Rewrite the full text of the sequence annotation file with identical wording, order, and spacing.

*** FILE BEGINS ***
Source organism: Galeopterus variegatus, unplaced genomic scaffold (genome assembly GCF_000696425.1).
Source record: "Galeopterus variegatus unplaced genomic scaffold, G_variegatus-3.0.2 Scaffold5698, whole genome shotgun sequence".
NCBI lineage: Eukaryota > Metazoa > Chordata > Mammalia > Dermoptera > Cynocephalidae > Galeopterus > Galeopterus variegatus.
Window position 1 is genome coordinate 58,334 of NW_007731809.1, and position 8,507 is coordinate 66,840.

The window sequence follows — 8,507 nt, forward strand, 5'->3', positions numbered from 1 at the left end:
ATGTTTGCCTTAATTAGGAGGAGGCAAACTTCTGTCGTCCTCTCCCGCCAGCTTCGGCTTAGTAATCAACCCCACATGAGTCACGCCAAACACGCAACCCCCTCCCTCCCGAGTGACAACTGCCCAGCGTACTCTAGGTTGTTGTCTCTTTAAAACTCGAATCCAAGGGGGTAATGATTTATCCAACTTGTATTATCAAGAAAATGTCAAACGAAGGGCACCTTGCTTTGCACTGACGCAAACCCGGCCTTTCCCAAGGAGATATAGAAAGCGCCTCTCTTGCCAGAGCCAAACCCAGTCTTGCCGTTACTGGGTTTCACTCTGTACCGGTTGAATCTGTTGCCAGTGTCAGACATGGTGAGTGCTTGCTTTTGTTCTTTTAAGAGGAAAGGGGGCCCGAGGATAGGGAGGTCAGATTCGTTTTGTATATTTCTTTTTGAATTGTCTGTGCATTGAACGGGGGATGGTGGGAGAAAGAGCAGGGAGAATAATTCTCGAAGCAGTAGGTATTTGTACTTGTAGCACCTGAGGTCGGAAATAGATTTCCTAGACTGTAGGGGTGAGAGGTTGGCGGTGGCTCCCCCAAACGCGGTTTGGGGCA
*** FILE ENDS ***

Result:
Source organism: Galeopterus variegatus, unplaced genomic scaffold (genome assembly GCF_000696425.1).
Source record: "Galeopterus variegatus unplaced genomic scaffold, G_variegatus-3.0.2 Scaffold5698, whole genome shotgun sequence".
NCBI lineage: Eukaryota > Metazoa > Chordata > Mammalia > Dermoptera > Cynocephalidae > Galeopterus > Galeopterus variegatus.
Window position 1 is genome coordinate 58,334 of NW_007731809.1, and position 8,507 is coordinate 66,840.

The window sequence follows — 8,507 nt, forward strand, 5'->3', positions numbered from 1 at the left end:
ATGTTTGCCTTAATTAGGAGGAGGCAAACTTCTGTCGTCCTCTCCCGCCAGCTTCGGCTTAGTAATCAACCCCACATGAGTCACGCCAAACACGCAACCCCCTCCCTCCCGAGTGACAACTGCCCAGCGTACTCTAGGTTGTTGTCTCTTTAAAACTCGAATCCAAGGGGGTAATGATTTATCCAACTTGTATTATCAAGAAAATGTCAAACGAAGGGCACCTTGCTTTGCACTGACGCAAACCCGGCCTTTCCCAAGGAGATATAGAAAGCGCCTCTCTTGCCAGAGCCAAACCCAGTCTTGCCGTTACTGGGTTTCACTCTGTACCGGTTGAATCTGTTGCCAGTGTCAGACATGGTGAGTGCTTGCTTTTGTTCTTTTAAGAGGAAAGGGGGCCCGAGGATAGGGAGGTCAGATTCGTTTTGTATATTTCTTTTTGAATTGTCTGTGCATTGAACGGGGGATGGTGGGAGAAAGAGCAGGGAGAATAATTCTCGAAGCAGTAGGTATTTGTACTTGTAGCACCTGAGGTCGGAAATAGATTTCCTAGACTGTAGGGGTGAGAGGTTGGCGGTGGCTCCCCCAAACGCGGTTTGGGGCA